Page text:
On Sunday, the Boston Celtics lost 105-88 to the Detroit Pistons, a team playing its first game since Thursday's "home" game in London. Given the circumstances of the loss, the Celtics have reason to worry. The Celtics had serious problems with rookie big man Andre Drummond, shot just under 40 percent from the field, and turned the ball over 18 times. They were just outplayed by what most everyone would identify as an inferior opponent.
It was also their third straight loss, taking their record down to 20-20 on the season. Things are bad and looking worse. So, Doc Rivers is threatening major changes if their fortunes don't change soon. From A. Sherrod Blakely for CSNNE.com:
Rivers' postgame comments left an unmistakable impression that he has had all he's going to take from this Celtics team that continues to play erratic, inconsistent and underachieving basketball.
"I gotta either find the right combination or the right guys, or we're going to get some guys out of here," said a visibly upset Rivers after the Celtics lost their third straight game. "That's the bottom line. This group right now, they're not playing right. It's in them to play right. But right now they haven't been either because I'm not getting to them, or they're not getting to each other."
Said Kevin Garnett: "I'm pretty sure Doc's upset and frustrated like everybody else here right now. He's mad as me, he thinks in those terms. I'm a player and I have to say, 'what can I do better?' That's where I'm at." [...]
"I'm clearly not doing my job with this team," Rivers said. "I ain't trying to take a bullet for the team. I told them that, 'we gotta find something every night all 12 guys play the same way."' [...]
"I don't think guys are honest with each other," Rivers said. "I just don't think we have committed to being a good basketball team. I think this team wants everything easy; they want the easy way out. They just want to win easy. And I told them, 'the only way you're going to win easy is you're going to have to play hard. The harder you play, the easier the game becomes."'
As Blakely notes in his report, this isn't the first time Rivers has expressed frustration with this season's team after a series of tough losses. In late November, Rivers called the Celtics "soft," and after a particularly awful blowout to the Clippers in December, he implied that only one team on the court was at a championship level. These complaints are now a trend, and it looks like they're only getting worse.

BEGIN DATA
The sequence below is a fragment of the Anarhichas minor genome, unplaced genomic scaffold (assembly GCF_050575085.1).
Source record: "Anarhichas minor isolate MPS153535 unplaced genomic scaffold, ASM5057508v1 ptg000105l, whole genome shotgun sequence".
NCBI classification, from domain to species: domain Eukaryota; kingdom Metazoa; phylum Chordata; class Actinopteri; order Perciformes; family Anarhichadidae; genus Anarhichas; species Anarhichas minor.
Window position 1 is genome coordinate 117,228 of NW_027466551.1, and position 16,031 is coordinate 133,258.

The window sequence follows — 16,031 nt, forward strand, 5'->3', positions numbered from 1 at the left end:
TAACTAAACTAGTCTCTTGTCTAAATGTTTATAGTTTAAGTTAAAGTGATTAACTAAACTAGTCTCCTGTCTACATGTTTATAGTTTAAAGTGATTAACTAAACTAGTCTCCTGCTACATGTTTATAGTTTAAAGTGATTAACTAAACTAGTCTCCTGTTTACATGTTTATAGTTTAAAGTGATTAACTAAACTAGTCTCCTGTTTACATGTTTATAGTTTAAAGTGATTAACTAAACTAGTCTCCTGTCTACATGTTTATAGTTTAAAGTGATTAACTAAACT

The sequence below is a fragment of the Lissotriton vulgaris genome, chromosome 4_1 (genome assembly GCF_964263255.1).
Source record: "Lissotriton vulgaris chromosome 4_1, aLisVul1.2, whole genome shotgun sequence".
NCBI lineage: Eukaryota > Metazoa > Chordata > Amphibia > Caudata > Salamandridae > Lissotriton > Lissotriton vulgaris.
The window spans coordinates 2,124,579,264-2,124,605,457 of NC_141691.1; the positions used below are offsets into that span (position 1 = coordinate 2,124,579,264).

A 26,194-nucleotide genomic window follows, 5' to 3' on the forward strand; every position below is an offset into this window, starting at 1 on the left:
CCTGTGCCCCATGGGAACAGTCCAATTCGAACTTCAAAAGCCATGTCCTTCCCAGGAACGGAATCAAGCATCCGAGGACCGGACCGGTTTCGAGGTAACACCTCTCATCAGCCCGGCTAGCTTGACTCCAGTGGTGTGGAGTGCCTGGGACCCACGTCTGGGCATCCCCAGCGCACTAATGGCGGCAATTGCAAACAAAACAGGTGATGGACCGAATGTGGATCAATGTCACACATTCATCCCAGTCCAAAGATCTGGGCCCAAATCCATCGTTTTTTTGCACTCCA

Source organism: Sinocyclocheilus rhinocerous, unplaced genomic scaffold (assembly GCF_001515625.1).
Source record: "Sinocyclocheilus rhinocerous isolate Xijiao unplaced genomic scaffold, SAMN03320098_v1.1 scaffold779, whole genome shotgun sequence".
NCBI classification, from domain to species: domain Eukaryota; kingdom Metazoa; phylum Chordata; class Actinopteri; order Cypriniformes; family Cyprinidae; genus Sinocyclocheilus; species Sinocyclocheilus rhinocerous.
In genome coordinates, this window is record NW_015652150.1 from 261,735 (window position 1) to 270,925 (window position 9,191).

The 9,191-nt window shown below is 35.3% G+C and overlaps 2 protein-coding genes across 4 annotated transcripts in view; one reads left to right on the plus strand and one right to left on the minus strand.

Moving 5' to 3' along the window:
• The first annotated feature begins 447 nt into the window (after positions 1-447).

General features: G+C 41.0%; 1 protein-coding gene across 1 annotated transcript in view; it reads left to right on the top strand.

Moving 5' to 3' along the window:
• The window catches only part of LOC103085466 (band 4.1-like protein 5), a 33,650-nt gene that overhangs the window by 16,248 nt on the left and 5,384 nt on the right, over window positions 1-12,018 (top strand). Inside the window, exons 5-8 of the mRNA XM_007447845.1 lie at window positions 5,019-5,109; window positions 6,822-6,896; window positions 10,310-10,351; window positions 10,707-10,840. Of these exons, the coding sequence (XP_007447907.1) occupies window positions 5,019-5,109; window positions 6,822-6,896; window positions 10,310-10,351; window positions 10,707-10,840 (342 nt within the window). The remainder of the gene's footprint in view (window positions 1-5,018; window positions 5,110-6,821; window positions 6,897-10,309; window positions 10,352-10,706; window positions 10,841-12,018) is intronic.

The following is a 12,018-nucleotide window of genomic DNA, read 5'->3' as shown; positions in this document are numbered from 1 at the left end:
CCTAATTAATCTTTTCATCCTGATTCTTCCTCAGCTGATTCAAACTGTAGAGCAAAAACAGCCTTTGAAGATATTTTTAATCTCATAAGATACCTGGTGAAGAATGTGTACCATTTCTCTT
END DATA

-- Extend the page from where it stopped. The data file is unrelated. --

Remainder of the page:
The problem is Rivers' threats of trades may be toothless. Last Wednesday, when the Celtics had a six-game winning streak, Boston's executive director of basketball operations Danny Ainge said fans shouldn't expect a big trade before the deadline in a video interview with CSNNE.com (via PBT):A video or other embedded content has been hidden. Click here to view it.
There are a few possibilities for this inconsistency. One, which we can probably dismiss immediately because it's tabloid-ready and not particularly interesting to think about, is that Ainge and Rivers have serious disagreements about the direction of the franchise. That's unlikely, in part because they spoke at very different moments in the Celtics' season. But that explanation is problematic, as well, because it suggests the franchise is overreacting to short winning and losing streaks. The Celtics aren't a substantially different team than they were last Wednesday; the only difference is they're losing instead of winning. Their problems are the same ones that have been present the whole season — the same things that Rivers mentioned in November.
If Rivers and Ainge change their thoughts on the team's ability to contend, then they're not being honest with what they have. This is an aging team that chose to overhaul their unit of secondary players this summer instead of breaking up the core of Kevin Garnett, Rajon Rondo, and Paul Pierce. They chose to reload, but they didn't change the basic facts of the roster. The expectations for this team shouldn't shift dramatically based on a few wins and losses.
Rivers and Ainge aren't dumb, though, so it's possible these overreactions are nothing more than standard-issue motivational tactics. The Celtics' season has always been predicated on making it to the playoffs with a seed solid enough to hope things break their way on an unlikely-but-not-miraculous path to the NBA Finals. They've done it before — the 2009-10 team looked old and slow at various points throughout the regular season, and last year's East runners-up didn't look ready to take the Heat to the brink at the start of the postseason. At eighth in the East, the Celtics don't look particularly great, but if they move up a few spots, it's not crazy to see them turning it on again and challenging for a title, against the odds.
However, something feels a little different this season. In the past, the Celtics have seemed comfortable while lurching through the regular season, confident their team identity and general veteran knowhow could carry them through the playoffs despite lackluster seeding. This team seems different — notice Rivers' references to a lack of togetherness, or just the fact that he's mentioning these issues far more often than he ever has in the past.
The Celtics have proven before that they can turn it on in the postseason, and they may prove us wrong. It's just that, with every new comment from Rivers, it looks increasingly logical to turn the threats of serious changes into reality. Perhaps this approach has run its course.
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